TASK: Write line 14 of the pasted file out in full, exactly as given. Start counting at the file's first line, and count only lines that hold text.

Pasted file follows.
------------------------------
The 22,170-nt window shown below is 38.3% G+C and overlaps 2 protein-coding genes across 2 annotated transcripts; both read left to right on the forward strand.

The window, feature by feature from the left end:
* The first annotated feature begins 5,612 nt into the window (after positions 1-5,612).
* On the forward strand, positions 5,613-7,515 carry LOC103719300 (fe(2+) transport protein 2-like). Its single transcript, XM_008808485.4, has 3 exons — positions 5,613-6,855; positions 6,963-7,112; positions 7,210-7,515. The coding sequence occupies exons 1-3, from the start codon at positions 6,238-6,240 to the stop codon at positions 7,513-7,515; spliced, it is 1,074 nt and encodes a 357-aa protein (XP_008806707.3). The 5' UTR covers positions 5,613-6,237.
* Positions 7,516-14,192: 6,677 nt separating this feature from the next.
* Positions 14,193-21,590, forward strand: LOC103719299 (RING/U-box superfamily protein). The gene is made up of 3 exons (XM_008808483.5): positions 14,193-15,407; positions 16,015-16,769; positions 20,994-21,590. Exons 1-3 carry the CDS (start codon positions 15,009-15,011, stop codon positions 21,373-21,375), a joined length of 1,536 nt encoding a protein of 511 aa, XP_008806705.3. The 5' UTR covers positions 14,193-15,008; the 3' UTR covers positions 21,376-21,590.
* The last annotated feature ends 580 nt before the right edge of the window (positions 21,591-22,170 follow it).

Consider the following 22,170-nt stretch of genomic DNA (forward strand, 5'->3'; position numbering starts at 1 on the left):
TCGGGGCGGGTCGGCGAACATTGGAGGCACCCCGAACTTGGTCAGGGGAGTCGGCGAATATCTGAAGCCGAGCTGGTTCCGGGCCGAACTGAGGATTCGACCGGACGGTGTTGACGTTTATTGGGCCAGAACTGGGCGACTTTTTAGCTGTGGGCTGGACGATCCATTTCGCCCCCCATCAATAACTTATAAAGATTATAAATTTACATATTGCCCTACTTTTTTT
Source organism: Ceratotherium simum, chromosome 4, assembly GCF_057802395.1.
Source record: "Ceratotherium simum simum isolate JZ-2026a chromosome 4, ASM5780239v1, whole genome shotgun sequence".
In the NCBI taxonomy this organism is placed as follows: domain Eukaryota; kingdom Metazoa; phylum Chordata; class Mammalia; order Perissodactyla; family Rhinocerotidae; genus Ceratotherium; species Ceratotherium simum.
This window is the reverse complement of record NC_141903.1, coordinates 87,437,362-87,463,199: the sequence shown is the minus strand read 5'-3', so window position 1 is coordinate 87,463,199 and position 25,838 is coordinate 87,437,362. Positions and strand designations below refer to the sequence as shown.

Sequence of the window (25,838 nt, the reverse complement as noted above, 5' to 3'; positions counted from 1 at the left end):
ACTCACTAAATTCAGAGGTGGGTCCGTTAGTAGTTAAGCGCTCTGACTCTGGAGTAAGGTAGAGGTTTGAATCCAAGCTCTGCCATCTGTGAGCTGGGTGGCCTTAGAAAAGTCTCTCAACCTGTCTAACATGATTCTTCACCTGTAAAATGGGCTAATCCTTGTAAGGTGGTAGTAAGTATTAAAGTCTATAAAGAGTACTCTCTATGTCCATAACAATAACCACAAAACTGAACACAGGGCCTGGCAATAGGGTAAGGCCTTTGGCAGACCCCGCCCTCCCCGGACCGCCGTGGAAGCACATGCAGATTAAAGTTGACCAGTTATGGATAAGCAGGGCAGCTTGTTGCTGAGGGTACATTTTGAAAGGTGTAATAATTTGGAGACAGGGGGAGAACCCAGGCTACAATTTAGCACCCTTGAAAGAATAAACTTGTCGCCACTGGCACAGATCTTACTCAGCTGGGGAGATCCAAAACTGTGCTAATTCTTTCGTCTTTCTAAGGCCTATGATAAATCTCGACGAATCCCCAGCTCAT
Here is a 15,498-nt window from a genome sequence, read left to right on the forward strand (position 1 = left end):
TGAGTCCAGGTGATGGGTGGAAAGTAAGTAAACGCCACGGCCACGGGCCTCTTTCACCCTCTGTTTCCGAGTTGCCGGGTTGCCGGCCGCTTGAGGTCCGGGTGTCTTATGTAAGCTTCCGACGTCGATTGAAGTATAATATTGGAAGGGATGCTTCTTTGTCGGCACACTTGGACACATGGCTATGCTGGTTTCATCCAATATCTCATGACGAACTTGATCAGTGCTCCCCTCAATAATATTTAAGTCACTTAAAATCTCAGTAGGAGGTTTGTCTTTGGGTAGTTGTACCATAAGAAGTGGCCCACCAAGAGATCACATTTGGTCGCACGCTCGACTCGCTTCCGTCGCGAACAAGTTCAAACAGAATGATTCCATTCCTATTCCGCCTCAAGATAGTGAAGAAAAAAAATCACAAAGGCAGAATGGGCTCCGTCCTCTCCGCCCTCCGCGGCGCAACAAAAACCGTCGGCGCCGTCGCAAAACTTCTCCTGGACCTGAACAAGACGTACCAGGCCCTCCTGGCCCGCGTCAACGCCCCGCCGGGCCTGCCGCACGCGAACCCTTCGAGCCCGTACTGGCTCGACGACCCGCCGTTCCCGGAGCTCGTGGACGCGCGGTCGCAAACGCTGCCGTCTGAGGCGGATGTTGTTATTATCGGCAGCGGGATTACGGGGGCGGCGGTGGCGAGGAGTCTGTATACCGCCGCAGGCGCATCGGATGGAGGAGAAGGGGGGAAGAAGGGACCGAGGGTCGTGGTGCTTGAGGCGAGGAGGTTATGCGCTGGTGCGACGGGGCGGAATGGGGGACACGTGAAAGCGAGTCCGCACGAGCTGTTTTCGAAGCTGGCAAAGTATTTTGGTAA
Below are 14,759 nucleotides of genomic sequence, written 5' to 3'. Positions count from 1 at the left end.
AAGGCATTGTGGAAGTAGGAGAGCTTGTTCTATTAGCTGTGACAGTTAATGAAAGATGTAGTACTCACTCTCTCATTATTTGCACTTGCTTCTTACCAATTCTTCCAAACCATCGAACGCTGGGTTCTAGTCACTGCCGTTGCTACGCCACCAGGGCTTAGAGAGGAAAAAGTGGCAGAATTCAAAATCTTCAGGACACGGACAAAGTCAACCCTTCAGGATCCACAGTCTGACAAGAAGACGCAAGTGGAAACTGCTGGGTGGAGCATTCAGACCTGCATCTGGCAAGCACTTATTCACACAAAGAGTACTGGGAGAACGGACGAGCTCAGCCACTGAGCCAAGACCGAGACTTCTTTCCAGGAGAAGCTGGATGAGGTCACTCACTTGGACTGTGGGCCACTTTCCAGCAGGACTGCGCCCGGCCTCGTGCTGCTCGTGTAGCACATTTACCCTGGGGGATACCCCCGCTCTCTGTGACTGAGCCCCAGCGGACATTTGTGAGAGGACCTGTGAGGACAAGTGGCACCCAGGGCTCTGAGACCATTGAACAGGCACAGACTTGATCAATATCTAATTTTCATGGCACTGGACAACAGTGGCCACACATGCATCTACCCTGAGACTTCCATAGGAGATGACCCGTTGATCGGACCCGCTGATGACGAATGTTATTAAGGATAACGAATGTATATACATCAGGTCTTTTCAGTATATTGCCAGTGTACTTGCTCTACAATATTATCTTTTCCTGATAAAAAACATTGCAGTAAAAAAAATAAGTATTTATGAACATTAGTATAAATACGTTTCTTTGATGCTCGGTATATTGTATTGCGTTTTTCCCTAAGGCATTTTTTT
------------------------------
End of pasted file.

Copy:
Sequence of the window (25,838 nt, the reverse complement as noted above, 5' to 3'; positions counted from 1 at the left end):